PhD Candidate Highlights British Art of WWI in YCBA exhibition, An Indelible Mark
Considered at the time to be a “war to end all wars,” the First World War (1914-1918) left lasting scars on the people and places engulfed in the conflict. Marking the centenary of the Armistice on November 11th1918, An Indelible Mark: British Art of the First World War, curated by PhD candidate Judith Stapleton, traces the visual legacies of the conflict. Featuring objects drawn from the Yale Center for British Art’s Prints & Drawings and Rare Books & Manuscripts collections, the exhibition incorporates images made both at home and on the front. Highlights include works by acclaimed war artists C.R.W Nevinson, James McBey, Gerald Spencer Pryse, and Frank Brangwyn, which are displayed alongside propaganda posters, textiles, and memorabilia made by unnamed artists. These evocative works highlight the war’s innovations—from print technologies to field artillery—as well as its devastations, illustrating the unprecedented damage the First World War wrought on landscapes and human bodies alike. One hundred years on, the issues raised by these works continue to resonate; far from ending all wars, the “Great War’s” legacy remains current at a time of continuing modern conflict.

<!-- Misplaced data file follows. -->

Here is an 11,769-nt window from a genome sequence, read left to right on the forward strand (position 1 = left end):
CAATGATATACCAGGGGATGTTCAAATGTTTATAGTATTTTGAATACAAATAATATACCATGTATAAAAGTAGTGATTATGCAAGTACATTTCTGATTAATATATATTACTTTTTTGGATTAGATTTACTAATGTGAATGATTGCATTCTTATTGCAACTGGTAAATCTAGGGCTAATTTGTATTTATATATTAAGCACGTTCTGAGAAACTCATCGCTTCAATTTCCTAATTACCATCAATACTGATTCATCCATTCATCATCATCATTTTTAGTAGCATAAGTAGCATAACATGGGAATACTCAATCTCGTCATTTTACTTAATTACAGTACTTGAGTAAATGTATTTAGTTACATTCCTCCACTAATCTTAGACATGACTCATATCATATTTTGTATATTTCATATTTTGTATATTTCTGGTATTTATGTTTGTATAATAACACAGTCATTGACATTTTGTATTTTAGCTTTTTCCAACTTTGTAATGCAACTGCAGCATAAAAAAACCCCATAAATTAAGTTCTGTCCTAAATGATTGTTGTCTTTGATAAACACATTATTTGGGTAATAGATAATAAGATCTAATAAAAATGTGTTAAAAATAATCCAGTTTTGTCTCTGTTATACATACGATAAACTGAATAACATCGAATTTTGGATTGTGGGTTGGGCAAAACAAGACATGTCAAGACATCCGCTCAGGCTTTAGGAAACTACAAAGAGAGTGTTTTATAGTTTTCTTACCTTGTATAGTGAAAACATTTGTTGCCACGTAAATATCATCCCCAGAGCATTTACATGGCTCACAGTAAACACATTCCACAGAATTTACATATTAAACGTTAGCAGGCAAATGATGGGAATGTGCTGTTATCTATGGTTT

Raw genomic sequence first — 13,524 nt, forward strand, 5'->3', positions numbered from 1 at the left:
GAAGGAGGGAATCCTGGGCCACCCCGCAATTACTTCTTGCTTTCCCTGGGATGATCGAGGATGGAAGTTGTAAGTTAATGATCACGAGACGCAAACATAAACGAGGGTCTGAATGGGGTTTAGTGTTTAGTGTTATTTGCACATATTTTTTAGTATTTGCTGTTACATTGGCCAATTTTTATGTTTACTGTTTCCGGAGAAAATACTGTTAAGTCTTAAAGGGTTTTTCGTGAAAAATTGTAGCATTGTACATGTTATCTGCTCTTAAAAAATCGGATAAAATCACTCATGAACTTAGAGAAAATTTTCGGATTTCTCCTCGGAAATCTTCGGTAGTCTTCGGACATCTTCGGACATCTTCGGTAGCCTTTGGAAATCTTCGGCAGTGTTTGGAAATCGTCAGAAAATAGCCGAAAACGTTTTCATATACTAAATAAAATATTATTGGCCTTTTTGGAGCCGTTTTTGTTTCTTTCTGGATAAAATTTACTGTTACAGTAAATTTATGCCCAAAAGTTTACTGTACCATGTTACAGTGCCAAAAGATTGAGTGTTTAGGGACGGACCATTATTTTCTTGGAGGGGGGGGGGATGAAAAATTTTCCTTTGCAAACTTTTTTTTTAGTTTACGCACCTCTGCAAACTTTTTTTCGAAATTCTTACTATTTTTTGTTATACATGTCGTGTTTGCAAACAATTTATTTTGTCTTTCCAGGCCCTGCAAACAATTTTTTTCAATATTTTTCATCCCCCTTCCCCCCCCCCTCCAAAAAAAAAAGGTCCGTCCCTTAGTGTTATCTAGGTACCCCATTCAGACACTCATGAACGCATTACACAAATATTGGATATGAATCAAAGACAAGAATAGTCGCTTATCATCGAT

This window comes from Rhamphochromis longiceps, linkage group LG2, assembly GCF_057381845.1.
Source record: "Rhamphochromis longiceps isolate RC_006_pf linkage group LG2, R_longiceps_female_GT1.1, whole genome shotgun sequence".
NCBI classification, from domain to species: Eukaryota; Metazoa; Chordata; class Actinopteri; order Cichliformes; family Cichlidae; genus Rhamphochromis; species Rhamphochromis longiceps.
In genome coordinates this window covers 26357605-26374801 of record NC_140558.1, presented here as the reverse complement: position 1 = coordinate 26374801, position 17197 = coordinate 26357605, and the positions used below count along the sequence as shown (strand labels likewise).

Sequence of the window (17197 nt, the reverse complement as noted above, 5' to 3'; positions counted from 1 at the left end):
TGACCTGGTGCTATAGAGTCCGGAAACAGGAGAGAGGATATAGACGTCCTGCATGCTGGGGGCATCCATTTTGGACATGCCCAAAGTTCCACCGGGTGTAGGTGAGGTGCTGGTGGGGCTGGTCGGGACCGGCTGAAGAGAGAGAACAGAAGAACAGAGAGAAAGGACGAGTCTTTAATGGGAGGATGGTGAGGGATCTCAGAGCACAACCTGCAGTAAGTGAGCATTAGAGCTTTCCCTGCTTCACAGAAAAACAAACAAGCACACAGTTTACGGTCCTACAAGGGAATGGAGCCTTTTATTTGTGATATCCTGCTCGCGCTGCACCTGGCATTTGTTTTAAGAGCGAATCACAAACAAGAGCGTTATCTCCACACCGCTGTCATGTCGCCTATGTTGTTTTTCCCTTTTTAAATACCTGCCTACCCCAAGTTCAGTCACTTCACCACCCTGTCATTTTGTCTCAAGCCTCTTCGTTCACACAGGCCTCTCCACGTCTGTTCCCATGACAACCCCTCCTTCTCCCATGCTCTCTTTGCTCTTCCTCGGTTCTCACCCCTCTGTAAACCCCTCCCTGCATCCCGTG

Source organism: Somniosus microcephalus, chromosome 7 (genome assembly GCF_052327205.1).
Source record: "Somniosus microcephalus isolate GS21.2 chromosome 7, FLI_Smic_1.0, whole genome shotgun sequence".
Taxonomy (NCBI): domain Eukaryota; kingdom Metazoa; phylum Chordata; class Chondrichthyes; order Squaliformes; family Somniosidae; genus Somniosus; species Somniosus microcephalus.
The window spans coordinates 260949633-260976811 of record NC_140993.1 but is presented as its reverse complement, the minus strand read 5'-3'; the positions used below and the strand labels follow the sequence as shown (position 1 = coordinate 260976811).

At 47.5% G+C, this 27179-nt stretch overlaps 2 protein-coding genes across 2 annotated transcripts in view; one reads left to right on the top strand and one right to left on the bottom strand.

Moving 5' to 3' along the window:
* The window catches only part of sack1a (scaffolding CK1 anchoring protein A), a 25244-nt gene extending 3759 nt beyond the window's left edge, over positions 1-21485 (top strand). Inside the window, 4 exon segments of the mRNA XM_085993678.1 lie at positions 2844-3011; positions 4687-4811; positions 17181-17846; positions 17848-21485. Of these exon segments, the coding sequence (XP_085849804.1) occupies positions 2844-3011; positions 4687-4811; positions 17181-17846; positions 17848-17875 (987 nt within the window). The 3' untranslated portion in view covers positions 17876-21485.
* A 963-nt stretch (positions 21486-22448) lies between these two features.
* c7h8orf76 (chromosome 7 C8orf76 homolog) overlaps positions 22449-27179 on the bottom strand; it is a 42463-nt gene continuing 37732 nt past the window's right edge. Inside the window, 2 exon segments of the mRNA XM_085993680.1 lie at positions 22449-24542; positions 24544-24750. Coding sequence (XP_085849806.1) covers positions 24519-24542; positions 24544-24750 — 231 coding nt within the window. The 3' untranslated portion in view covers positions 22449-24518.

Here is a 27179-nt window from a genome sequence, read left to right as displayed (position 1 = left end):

For more on the exhibition, which runs through November 25, see: https://britishart.yale.edu/exhibitions/indelible-mark-british-art-first-world-war